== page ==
National Gardening Week starts on June 2 and I, for one, will celebrate by staring obsessively at the Grandpa Ott morning glories that I planted a few weeks ago. Grandpa Ott is a gorgeous deep-purple flower with a magenta pink center. It is accompanied by a fast-growing leafy vine that can climb trellises, pergolas, or in my case, a chain-linked fence. I’ve been looking for an economically sound way to make that fence visually appealing while offering more privacy for a dog that loves to bark at anything that moves and his Mom (me) who sometimes wants to hang out in the yard unnoticed.
Morning glories are fairly easy to grow, but you have to take special care of the seeds before putting them into the ground. I soaked them in a small container for about 24 hours. Then, I scarified each seed by scraping them on piece of sandpaper. This process helps the plant find its way out of the hard shell. I measured the distance between each group of seeds by hand, and bought fresh new soil to cover them up. Each day that it doesn’t rain, you can find me hunched along the fence studying each seedling that has emerged from the ground and comparing them to the seedlings on either side. As the days have gone on, I have monitored the height and width of each stalk and taking note of where the vine has begun to grow as it curls its way around the links of the fence. The man that cuts our grass for us is VERY sweet and I made sure to reel in my neurotic nature when politely asking him to avoid going anywhere near my glories. DO. NOT. TOUCH. THEM. Pretty please?
As the days go on, I’ve taken pride in seeing how they are growing. I am also sure to give myself a pat on the back with every inch they get taller.
I think that is why gardening is so rewarding. Not to be a hippie about it, but it gives you a chance to connect with the earth and the dirt, by putting care and attention to creating something beautiful.
Right now, I’m into planting flowers and vines. One day, I will become a bit braver and be like my mother-in-law. She has a plot with Brussel sprouts, watermelons, peppers and more!
Here are some books to check out if you want to get into the gardening spirit as well:
For the kids:
Lola Plants a Garden written by Anna McQuinn and illustrated by Rosalind Beardshaw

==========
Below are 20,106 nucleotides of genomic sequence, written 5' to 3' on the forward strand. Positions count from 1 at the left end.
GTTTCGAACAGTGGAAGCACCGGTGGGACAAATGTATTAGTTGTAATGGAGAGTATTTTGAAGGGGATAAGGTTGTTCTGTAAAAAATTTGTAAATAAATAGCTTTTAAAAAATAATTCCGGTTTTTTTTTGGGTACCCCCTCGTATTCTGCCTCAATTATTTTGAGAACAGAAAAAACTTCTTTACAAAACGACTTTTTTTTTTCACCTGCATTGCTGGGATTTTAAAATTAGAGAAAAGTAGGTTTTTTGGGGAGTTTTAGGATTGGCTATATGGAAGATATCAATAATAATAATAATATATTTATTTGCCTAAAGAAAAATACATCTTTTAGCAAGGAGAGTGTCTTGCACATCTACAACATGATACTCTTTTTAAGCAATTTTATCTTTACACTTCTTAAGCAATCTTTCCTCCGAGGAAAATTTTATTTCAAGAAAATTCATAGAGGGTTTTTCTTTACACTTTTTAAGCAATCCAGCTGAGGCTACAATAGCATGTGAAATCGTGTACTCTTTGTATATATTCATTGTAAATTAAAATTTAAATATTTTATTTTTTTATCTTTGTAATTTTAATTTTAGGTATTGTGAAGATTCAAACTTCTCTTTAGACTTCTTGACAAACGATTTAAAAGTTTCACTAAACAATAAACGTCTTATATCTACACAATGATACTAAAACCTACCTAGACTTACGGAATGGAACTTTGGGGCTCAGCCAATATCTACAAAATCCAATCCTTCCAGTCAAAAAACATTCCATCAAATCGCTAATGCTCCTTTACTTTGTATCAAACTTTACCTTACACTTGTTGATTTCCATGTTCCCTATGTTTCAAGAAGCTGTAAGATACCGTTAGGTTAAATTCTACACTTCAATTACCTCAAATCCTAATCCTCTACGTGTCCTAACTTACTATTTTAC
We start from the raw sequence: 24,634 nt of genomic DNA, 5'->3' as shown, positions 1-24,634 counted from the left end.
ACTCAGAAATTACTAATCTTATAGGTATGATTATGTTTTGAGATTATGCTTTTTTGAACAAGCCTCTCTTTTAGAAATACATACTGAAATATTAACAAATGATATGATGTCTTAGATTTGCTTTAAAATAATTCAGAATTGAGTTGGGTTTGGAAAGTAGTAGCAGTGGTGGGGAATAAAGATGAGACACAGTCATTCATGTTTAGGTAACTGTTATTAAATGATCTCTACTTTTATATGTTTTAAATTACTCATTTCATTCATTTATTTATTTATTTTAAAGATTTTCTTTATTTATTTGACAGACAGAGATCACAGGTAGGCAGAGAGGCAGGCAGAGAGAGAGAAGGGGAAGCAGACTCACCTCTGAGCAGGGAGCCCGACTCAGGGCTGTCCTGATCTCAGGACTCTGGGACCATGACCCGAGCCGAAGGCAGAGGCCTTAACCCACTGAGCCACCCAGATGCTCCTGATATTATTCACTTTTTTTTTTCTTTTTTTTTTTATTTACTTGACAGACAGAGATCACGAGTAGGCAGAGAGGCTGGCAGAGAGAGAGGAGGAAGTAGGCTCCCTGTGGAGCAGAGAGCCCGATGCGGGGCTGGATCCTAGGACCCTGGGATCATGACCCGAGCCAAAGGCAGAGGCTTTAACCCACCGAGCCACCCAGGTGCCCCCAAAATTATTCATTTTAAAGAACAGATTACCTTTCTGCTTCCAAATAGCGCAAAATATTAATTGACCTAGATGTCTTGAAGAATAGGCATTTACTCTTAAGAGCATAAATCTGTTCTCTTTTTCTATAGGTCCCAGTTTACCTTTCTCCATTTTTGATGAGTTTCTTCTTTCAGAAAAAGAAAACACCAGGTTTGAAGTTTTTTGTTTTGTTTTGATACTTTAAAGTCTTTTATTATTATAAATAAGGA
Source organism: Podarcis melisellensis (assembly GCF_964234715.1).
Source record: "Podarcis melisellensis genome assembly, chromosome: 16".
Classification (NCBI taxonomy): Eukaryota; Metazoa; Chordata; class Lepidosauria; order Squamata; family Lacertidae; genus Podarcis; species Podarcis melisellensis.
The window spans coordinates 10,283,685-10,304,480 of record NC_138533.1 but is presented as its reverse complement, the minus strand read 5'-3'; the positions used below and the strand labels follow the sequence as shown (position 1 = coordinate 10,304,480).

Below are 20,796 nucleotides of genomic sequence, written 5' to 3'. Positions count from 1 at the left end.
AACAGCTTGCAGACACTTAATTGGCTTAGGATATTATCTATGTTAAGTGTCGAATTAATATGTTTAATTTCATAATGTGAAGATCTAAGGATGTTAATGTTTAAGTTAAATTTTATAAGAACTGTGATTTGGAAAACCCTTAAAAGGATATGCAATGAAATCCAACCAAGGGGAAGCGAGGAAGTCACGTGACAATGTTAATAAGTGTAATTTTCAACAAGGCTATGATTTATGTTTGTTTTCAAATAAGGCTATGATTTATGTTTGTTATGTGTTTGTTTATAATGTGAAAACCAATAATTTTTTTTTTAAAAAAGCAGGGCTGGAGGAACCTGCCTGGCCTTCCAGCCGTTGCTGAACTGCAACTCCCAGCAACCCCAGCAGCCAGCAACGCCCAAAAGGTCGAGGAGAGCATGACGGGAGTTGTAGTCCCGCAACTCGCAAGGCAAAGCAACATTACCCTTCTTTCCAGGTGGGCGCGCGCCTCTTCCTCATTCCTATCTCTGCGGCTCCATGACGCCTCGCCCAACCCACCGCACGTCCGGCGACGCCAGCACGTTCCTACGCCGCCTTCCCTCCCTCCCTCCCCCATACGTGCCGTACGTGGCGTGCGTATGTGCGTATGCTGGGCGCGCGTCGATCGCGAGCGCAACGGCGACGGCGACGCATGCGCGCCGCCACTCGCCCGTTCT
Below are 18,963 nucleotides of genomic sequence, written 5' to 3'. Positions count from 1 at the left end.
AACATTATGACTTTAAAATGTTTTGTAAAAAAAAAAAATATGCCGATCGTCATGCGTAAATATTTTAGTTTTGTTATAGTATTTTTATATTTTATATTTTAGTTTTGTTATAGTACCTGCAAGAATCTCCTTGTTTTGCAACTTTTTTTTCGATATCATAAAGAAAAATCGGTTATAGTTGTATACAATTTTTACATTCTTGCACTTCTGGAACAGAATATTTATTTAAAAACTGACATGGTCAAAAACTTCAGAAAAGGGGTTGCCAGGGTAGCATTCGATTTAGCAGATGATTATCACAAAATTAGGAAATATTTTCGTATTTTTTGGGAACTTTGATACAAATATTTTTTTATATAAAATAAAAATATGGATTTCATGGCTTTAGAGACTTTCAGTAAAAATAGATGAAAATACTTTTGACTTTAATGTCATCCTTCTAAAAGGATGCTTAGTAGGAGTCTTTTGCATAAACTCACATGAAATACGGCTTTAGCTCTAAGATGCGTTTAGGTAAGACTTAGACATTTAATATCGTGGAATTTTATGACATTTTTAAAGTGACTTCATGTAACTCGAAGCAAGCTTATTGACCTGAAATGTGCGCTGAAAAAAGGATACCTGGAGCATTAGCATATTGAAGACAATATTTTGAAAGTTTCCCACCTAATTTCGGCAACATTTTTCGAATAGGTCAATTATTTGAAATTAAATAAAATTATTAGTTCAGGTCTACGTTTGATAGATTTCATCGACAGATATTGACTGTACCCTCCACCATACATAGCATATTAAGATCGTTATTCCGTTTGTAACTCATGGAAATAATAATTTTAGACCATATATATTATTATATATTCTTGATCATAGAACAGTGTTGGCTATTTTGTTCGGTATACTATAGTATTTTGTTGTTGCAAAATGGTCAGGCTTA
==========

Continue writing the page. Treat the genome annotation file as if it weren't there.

How does your garden grow? Book-loving Lola is inspired by a collection of garden poems that she reads with her mommy. She wants to plant her own garden of beautiful flowers, so she and Mommy go to the library to check out books about gardening. They choose their flowers and buy their seeds. They dig and plant. And then they wait. Lola finds it hard to wait for her flowers to grow, but she spends the time creating her own flower book. Soon she has a garden full of sunflowers and invites all of her friends for cakes and punch and a story amongst the flowers.
For the novice green-thumb:
Beginner Gardening Step by Step: A Visual Guide to Yard and Garden Basics by The Royal Horticultural Society of Great Britain
Is your lawn full of weeds? Are your fruits and vegetables diseased? Is your flower bed forlorn? Do you long to create an outdoor space you can enjoy with friends--or even a garden you can show off with pride? Provides the basics you need to get your green space under control and keep it that way. Plus lots of simple garden ideas you can do yourself. With step-by-step photographs. From planting decorative climbers to growing your own tomatoes, these easy steps will make a big difference in how your garden and landscape look and feel. Take the anxiety out of planting, potting, and pruning and enjoy your lush lawn, beautiful landscape, and bountiful garden.
I recognize that this one is completely ridiculous, but I had to share. I happen to love garden gnomes, but apparently they are out to get us. Stay vigilant!
How to Survive a Garden Gnome Attack: Defend Yourself When the Lawn Warriors Strike (And They Will) by Chuck Sambuchino
There’s a new threat in town—and it’s only twelve inches tall. How to Survive a Garden Gnome Attack is the only comprehensive survival guide that will help you prevent, prepare for, and ward off an imminent home invasion by the common garden gnome. Once thought of as harmless yard decorations, evidence is mounting that these smiling lawn statues are poised and ready to wreck havoc. The danger is real. And it’s here.
An oldie but a goodie—originally from 1929!
The Gardener's Bed-Book: Short and Long Pieces to Be Read in Bed by Those Who Love Green Growing Things by Richardson Wright
First published in 1929, this book is a much beloved gardening classic by the renowned editor of House & Garden magazine in the 1920s and ’30s. Each of its 365 perfectly sized little essays is meant to be read in bed at night after a long day’s work, either real or imagined, in the garden. A charming and mischievously funny companion to curl up with, Wright ranges comfortably—and lyrically—from giving gardening advice to meditating on such topics as antique collecting and travel, great literature and architecture. Written in language that is as timeless as it is seductive, The Gardener’s Bed-Book will appeal to gardening experts and armchair enthusiasts alike.